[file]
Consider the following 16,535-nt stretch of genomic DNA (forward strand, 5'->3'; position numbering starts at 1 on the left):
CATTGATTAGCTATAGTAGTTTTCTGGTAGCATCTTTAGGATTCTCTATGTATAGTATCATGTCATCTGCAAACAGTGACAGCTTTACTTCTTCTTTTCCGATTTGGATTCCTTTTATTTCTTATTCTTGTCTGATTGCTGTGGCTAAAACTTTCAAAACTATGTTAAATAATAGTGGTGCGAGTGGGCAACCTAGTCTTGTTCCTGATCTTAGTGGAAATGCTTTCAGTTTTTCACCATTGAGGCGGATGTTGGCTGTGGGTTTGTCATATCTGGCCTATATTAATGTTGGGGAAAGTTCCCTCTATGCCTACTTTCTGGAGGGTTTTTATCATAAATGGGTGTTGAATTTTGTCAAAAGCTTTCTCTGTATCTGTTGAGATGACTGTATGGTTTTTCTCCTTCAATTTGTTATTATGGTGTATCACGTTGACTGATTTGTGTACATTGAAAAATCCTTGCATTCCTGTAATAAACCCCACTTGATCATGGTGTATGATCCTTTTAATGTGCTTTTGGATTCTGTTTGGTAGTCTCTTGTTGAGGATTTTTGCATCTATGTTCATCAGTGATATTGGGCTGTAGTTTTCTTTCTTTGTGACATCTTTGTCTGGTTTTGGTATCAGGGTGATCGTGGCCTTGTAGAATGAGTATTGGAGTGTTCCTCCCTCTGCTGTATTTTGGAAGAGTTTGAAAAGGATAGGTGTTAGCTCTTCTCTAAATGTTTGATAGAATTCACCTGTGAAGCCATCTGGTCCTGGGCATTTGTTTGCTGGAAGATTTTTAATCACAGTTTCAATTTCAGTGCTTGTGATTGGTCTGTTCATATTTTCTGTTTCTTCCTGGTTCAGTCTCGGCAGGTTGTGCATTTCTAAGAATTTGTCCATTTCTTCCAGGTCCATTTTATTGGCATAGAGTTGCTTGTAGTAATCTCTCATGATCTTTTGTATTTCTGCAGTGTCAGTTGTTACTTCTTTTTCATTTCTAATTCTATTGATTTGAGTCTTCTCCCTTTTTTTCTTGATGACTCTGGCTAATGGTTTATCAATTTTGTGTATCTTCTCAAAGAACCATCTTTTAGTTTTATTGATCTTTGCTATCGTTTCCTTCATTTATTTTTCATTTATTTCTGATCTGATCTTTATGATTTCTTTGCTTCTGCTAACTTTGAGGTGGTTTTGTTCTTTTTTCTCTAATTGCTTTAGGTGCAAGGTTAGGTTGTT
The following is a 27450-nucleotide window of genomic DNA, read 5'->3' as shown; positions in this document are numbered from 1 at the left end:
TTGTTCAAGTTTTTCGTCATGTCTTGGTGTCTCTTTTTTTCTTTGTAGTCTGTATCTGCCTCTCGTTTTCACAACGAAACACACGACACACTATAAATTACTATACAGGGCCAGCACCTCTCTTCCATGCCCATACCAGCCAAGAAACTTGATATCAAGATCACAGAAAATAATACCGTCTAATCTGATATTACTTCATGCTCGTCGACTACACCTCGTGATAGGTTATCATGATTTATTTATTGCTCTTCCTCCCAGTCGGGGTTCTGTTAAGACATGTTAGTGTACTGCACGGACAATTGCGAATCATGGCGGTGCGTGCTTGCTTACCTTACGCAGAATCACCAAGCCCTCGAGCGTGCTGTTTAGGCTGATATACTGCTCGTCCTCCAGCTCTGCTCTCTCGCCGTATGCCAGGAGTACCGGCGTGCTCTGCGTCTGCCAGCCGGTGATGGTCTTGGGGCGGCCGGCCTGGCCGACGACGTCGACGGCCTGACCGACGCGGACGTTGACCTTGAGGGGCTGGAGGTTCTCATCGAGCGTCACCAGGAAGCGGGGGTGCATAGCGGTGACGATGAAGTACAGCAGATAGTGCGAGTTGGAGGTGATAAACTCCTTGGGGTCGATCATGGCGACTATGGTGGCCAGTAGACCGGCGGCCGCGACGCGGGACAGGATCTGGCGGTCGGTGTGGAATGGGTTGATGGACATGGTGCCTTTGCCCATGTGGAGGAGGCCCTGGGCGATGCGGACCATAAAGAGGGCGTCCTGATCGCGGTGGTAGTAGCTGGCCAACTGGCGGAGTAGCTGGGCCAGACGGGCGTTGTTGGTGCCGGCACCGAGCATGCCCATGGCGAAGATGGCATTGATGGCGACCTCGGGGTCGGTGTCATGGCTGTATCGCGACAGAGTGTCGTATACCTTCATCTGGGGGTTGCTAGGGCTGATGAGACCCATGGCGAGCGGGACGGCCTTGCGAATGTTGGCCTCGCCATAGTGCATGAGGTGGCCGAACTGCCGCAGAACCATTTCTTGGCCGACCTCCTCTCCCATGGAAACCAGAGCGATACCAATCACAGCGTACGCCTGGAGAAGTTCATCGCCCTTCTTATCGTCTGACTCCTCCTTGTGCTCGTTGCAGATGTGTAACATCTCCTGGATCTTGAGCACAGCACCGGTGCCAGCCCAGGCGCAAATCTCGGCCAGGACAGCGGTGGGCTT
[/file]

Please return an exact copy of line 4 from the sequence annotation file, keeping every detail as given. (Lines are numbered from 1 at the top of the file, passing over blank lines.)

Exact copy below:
TTGTTCAAGTTTTTCGTCATGTCTTGGTGTCTCTTTTTTTCTTTGTAGTCTGTATCTGCCTCTCGTTTTCACAACGAAACACACGACACACTATAAATTACTATACAGGGCCAGCACCTCTCTTCCATGCCCATACCAGCCAAGAAACTTGATATCAAGATCACAGAAAATAATACCGTCTAATCTGATATTACTTCATGCTCGTCGACTACACCTCGTGATAGGTTATCATGATTTATTTATTGCTCTTCCTCCCAGTCGGGGTTCTGTTAAGACATGTTAGTGTACTGCACGGACAATTGCGAATCATGGCGGTGCGTGCTTGCTTACCTTACGCAGAATCACCAAGCCCTCGAGCGTGCTGTTTAGGCTGATATACTGCTCGTCCTCCAGCTCTGCTCTCTCGCCGTATGCCAGGAGTACCGGCGTGCTCTGCGTCTGCCAGCCGGTGATGGTCTTGGGGCGGCCGGCCTGGCCGACGACGTCGACGGCCTGACCGACGCGGACGTTGACCTTGAGGGGCTGGAGGTTCTCATCGAGCGTCACCAGGAAGCGGGGGTGCATAGCGGTGACGATGAAGTACAGCAGATAGTGCGAGTTGGAGGTGATAAACTCCTTGGGGTCGATCATGGCGACTATGGTGGCCAGTAGACCGGCGGCCGCGACGCGGGACAGGATCTGGCGGTCGGTGTGGAATGGGTTGATGGACATGGTGCCTTTGCCCATGTGGAGGAGGCCCTGGGCGATGCGGACCATAAAGAGGGCGTCCTGATCGCGGTGGTAGTAGCTGGCCAACTGGCGGAGTAGCTGGGCCAGACGGGCGTTGTTGGTGCCGGCACCGAGCATGCCCATGGCGAAGATGGCATTGATGGCGACCTCGGGGTCGGTGTCATGGCTGTATCGCGACAGAGTGTCGTATACCTTCATCTGGGGGTTGCTAGGGCTGATGAGACCCATGGCGAGCGGGACGGCCTTGCGAATGTTGGCCTCGCCATAGTGCATGAGGTGGCCGAACTGCCGCAGAACCATTTCTTGGCCGACCTCCTCTCCCATGGAAACCAGAGCGATACCAATCACAGCGTACGCCTGGAGAAGTTCATCGCCCTTCTTATCGTCTGACTCCTCCTTGTGCTCGTTGCAGATGTGTAACATCTCCTGGATCTTGAGCACAGCACCGGTGCCAGCCCAGGCGCAAATCTCGGCCAGGACAGCGGTGGGCTT